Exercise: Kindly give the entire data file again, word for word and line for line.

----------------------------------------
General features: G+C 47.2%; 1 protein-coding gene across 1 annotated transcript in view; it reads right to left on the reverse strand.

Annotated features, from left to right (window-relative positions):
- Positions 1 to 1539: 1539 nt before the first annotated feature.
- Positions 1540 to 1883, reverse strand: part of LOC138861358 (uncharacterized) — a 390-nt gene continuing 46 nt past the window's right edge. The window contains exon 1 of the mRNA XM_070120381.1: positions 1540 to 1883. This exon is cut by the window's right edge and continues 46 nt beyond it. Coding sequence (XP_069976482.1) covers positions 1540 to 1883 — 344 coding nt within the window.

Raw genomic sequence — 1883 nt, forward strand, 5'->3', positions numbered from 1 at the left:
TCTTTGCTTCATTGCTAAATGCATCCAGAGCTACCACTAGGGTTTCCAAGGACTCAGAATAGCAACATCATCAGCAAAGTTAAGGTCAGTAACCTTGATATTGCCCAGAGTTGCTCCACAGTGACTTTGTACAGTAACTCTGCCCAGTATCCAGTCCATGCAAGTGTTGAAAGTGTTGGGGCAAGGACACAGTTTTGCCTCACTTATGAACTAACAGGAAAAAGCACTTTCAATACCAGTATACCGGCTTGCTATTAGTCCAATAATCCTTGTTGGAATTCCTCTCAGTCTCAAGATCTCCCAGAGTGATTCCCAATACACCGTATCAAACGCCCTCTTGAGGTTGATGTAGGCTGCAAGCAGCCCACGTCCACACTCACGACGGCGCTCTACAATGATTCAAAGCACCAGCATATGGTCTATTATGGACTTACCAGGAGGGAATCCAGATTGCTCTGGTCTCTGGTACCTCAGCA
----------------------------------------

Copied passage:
General features: G+C 47.2%; 1 protein-coding gene across 1 annotated transcript in view; it reads right to left on the reverse strand.

Annotated features, from left to right (window-relative positions):
- Positions 1 to 1539: 1539 nt before the first annotated feature.
- Positions 1540 to 1883, reverse strand: part of LOC138861358 (uncharacterized) — a 390-nt gene continuing 46 nt past the window's right edge. The window contains exon 1 of the mRNA XM_070120381.1: positions 1540 to 1883. This exon is cut by the window's right edge and continues 46 nt beyond it. Coding sequence (XP_069976482.1) covers positions 1540 to 1883 — 344 coding nt within the window.

Raw genomic sequence — 1883 nt, forward strand, 5'->3', positions numbered from 1 at the left:
TCTTTGCTTCATTGCTAAATGCATCCAGAGCTACCACTAGGGTTTCCAAGGACTCAGAATAGCAACATCATCAGCAAAGTTAAGGTCAGTAACCTTGATATTGCCCAGAGTTGCTCCACAGTGACTTTGTACAGTAACTCTGCCCAGTATCCAGTCCATGCAAGTGTTGAAAGTGTTGGGGCAAGGACACAGTTTTGCCTCACTTATGAACTAACAGGAAAAAGCACTTTCAATACCAGTATACCGGCTTGCTATTAGTCCAATAATCCTTGTTGGAATTCCTCTCAGTCTCAAGATCTCCCAGAGTGATTCCCAATACACCGTATCAAACGCCCTCTTGAGGTTGATGTAGGCTGCAAGCAGCCCACGTCCACACTCACGACGGCGCTCTACAATGATTCAAAGCACCAGCATATGGTCTATTATGGACTTACCAGGAGGGAATCCAGATTGCTCTGGTCTCTGGTACCTCAGCA